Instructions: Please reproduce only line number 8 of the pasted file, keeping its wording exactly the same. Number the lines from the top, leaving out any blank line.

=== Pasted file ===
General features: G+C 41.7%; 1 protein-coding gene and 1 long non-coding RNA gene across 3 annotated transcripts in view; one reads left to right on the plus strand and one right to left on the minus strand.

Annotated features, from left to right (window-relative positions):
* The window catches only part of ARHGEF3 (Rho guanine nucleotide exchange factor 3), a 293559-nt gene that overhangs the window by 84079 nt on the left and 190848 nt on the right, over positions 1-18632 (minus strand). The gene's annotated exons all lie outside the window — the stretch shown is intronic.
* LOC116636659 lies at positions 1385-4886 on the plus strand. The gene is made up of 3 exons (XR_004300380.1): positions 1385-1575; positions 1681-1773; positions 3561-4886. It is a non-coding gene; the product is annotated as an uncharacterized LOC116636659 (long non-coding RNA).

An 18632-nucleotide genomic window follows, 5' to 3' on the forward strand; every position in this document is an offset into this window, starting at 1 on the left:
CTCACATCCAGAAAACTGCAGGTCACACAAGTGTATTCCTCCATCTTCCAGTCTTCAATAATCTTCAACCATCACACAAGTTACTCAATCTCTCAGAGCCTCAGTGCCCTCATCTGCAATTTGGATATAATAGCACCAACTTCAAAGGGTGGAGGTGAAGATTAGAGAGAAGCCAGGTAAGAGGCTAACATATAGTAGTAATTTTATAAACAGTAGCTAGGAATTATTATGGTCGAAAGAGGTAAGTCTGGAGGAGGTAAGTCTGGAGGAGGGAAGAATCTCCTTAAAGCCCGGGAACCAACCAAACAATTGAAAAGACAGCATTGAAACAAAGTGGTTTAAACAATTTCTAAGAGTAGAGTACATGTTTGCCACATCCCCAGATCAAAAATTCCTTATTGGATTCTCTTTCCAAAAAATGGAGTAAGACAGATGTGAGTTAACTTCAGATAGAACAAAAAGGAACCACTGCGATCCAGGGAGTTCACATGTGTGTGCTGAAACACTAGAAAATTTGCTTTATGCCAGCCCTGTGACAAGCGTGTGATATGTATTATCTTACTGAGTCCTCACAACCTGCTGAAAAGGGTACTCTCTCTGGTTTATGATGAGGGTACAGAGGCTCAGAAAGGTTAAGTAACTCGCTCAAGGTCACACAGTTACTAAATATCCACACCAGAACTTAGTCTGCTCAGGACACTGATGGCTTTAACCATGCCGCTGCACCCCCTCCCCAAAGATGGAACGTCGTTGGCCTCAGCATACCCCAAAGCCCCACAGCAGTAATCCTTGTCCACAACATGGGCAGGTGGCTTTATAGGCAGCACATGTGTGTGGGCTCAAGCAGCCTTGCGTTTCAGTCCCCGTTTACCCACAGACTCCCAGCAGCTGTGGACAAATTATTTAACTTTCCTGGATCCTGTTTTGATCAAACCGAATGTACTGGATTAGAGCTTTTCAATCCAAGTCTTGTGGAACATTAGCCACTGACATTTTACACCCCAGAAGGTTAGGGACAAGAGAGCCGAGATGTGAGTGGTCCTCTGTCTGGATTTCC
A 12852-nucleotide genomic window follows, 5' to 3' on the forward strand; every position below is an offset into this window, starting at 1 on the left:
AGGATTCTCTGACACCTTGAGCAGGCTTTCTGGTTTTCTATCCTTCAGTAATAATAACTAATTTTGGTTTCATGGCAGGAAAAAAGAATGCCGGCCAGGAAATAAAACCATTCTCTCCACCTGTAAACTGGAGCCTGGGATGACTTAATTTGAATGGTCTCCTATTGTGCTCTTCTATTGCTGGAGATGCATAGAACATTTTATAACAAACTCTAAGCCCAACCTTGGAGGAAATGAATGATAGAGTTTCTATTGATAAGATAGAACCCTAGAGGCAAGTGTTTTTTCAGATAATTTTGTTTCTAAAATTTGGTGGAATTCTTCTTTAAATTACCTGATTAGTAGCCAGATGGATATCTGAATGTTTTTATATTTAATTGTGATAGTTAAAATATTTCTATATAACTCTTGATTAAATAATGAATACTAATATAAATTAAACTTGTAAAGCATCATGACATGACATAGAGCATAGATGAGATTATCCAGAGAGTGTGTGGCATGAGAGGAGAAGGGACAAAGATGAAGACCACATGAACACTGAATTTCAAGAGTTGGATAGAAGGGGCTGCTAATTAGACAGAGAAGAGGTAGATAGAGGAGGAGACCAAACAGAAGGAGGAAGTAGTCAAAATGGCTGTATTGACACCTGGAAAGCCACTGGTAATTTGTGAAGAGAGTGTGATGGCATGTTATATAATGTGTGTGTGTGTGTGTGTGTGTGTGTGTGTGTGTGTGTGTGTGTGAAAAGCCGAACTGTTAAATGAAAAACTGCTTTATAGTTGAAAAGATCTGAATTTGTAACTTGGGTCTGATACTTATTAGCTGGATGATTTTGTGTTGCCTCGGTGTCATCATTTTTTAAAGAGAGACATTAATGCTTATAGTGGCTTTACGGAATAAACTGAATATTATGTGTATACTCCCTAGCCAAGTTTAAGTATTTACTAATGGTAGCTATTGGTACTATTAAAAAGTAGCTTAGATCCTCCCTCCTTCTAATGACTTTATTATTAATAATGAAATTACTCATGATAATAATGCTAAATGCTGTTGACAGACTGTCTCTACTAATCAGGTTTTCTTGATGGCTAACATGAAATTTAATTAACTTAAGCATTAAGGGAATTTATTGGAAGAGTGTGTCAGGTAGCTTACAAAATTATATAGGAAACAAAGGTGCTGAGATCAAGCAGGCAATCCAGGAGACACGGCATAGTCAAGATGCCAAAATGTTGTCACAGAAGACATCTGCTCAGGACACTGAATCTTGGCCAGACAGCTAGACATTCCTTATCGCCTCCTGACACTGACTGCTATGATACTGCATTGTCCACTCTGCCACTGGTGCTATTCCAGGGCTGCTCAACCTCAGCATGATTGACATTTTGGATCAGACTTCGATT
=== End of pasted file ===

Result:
AGGATTCTCTGACACCTTGAGCAGGCTTTCTGGTTTTCTATCCTTCAGTAATAATAACTAATTTTGGTTTCATGGCAGGAAAAAAGAATGCCGGCCAGGAAATAAAACCATTCTCTCCACCTGTAAACTGGAGCCTGGGATGACTTAATTTGAATGGTCTCCTATTGTGCTCTTCTATTGCTGGAGATGCATAGAACATTTTATAACAAACTCTAAGCCCAACCTTGGAGGAAATGAATGATAGAGTTTCTATTGATAAGATAGAACCCTAGAGGCAAGTGTTTTTTCAGATAATTTTGTTTCTAAAATTTGGTGGAATTCTTCTTTAAATTACCTGATTAGTAGCCAGATGGATATCTGAATGTTTTTATATTTAATTGTGATAGTTAAAATATTTCTATATAACTCTTGATTAAATAATGAATACTAATATAAATTAAACTTGTAAAGCATCATGACATGACATAGAGCATAGATGAGATTATCCAGAGAGTGTGTGGCATGAGAGGAGAAGGGACAAAGATGAAGACCACATGAACACTGAATTTCAAGAGTTGGATAGAAGGGGCTGCTAATTAGACAGAGAAGAGGTAGATAGAGGAGGAGACCAAACAGAAGGAGGAAGTAGTCAAAATGGCTGTATTGACACCTGGAAAGCCACTGGTAATTTGTGAAGAGAGTGTGATGGCATGTTATATAATGTGTGTGTGTGTGTGTGTGTGTGTGTGTGTGTGTGTGTGTGTGTGAAAAGCCGAACTGTTAAATGAAAAACTGCTTTATAGTTGAAAAGATCTGAATTTGTAACTTGGGTCTGATACTTATTAGCTGGATGATTTTGTGTTGCCTCGGTGTCATCATTTTTTAAAGAGAGACATTAATGCTTATAGTGGCTTTACGGAATAAACTGAATATTATGTGTATACTCCCTAGCCAAGTTTAAGTATTTACTAATGGTAGCTATTGGTACTATTAAAAAGTAGCTTAGATCCTCCCTCCTTCTAATGACTTTATTATTAATAATGAAATTACTCATGATAATAATGCTAAATGCTGTTGACAGACTGTCTCTACTAATCAGGTTTTCTTGATGGCTAACATGAAATTTAATTAACTTAAGCATTAAGGGAATTTATTGGAAGAGTGTGTCAGGTAGCTTACAAAATTATATAGGAAACAAAGGTGCTGAGATCAAGCAGGCAATCCAGGAGACACGGCATAGTCAAGATGCCAAAATGTTGTCACAGAAGACATCTGCTCAGGACACTGAATCTTGGCCAGACAGCTAGACATTCCTTATCGCCTCCTGACACTGACTGCTATGATACTGCATTGTCCACTCTGCCACTGGTGCTATTCCAGGGCTGCTCAACCTCAGCATGATTGACATTTTGGATCAGACTTCGATT